For every convenience electronic devices bring us, there is an equal and opposite frustration. Flashlights go dim right as the power shuts off; the romantic date-night DVD has a fatal scratch; the smart phone fails to connect right when we need directions most. The most common ways electronic devices are damaged is when their owners drop them or get them wet, according to Aaron Cooper, marketing director for Worth Ave Group, which insures personal electronics like smart phones and laptops against lost, theft or damage. While warranties cover manufacturing defects, they won't cover scratched or broken screens, or the damage that results from submerging in water (including toilet water, a surprisingly common problem, according to Cooper and one that Worth Ave Group is proud to insure against). When it comes to claims, he said, "theft cracked screens and liquid damage that covers just about everything."
For those who didn't buy an insurance policy for that submerged, cracked, no-longer-functioning smart phone, try these eight ways to repair common electronics damages without using harsh chemicals or expensive products or paying a dime!
We learned in Electronics 101 to never mix water and electricity. Never. Unfortunately, accidents happen like you jumping into the lake to retrieve a lost oar and your cell phone coming with you. If you ever find that you have to deal with a wet device, don't just abandon it. Instead, try the following method to repair the water damage:
Short Battery Life
If you haven't already invested in a set of rechargeable batteries, you should consider it. Some batteries contain heavy metals, so limiting your overall use of and exposure to them is optimal. But if you're still relying on single-use batteries, you can also cut down on your consumption by making them last longer. Try these tips to get the most life from your batteries:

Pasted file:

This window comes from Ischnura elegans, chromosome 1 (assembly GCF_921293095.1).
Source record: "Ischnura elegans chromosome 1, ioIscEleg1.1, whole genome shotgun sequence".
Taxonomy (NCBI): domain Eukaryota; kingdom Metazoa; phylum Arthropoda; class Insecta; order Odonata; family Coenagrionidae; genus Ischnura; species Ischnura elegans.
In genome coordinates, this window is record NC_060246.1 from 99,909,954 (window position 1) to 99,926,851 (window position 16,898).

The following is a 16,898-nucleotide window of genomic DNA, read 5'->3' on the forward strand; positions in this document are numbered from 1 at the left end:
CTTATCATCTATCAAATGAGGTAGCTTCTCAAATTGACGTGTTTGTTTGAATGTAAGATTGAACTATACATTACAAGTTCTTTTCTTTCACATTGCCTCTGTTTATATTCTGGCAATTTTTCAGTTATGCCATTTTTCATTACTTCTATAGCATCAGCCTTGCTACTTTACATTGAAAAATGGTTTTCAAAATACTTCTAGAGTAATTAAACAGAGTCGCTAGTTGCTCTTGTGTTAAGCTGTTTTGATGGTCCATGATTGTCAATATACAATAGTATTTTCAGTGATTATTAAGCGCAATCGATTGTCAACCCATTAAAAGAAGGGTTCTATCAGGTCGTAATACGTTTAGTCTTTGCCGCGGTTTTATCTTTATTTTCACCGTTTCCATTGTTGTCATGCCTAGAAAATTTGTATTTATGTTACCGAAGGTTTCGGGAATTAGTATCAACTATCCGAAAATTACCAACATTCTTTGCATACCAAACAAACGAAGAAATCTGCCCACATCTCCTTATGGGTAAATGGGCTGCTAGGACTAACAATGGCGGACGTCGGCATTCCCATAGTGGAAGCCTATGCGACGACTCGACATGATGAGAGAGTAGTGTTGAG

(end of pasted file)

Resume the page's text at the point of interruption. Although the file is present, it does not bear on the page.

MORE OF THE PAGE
After a lot of use, it's hard to keep CDs, DVDs and other discs from getting a little scratched up, and scratches can cause discs to be virtually unusable. To repair minor disc scratches, look to the medicine cabinet for help:
Scratched LCD Screens
LCD screens, typically found on laptops and televisions, are susceptible to scratches that can really degrade the quality of the screen's performance. Rather than replacing a screen (or worse, replacing the whole machine), fix the scratch with one of these basic tools: a pencil eraser or petroleum jelly.
Over time, food, dirt and dust particles can accumulate in a keyboard, causing the keys to jam or become hard to use. Instead of replacing the entire keyboard, just take a few minutes to clean away the dirt and get it back working as if it were new!
Dead External Hard Drive
If you can no longer read data on an external hard drive, all is not lost, according to Christopher P. Conway, of GreenT Digital, a firm that advises companies in energy efficient computing technologies and techniques. The surprising secret to get access to your data at least for the time necessary to extract it is temperature.
"An old external hard drive that no longer can be read can often be resurrected for a short period using this trick," Conway writes. "Stick it in the freezer overnight inside a Ziploc bag. Plug it back in the a.m. and it may work for a few hours or longer so you can get your data off of it. Often the problem has to do with the breakdown of the internal lubricant of the hard drive which makes it unreadable. Repeat as necessary, but always assume that the drive will eventually be completely unreadable. File this in the realm of Old Wives Tales that work."
Lost Connection or Function
If your device can't connect, fails to act as expected or has otherwise lost its mojo, it could just need some tough love: Namely, a hard reset. That's the first step most help lines will recommend for a device in need of reviving from unexplained ills. For many devices, like Blackberries or laptops, that means turning it off and popping out the battery. For iPods and iPhones, it means holding down two buttons simultaneously. It won't fix everything, but for the tech novice, it's the easiest fix to try before calling for advanced help. Didn't work? Try these tips for speeding up your computer.
Use these easy, at-home repairs to make your electronics last as long as possible. Old devices pile up in landfills and leach toxic chemicals into the air and ground potentially contaminating the surrounding environment. Considering our affinity for personal electronics, this e-waste has become a dangerous and concerning problem. Recycling electronics properly is one important way to avoid e-waste, but it's even more important to learn how to keep them working!
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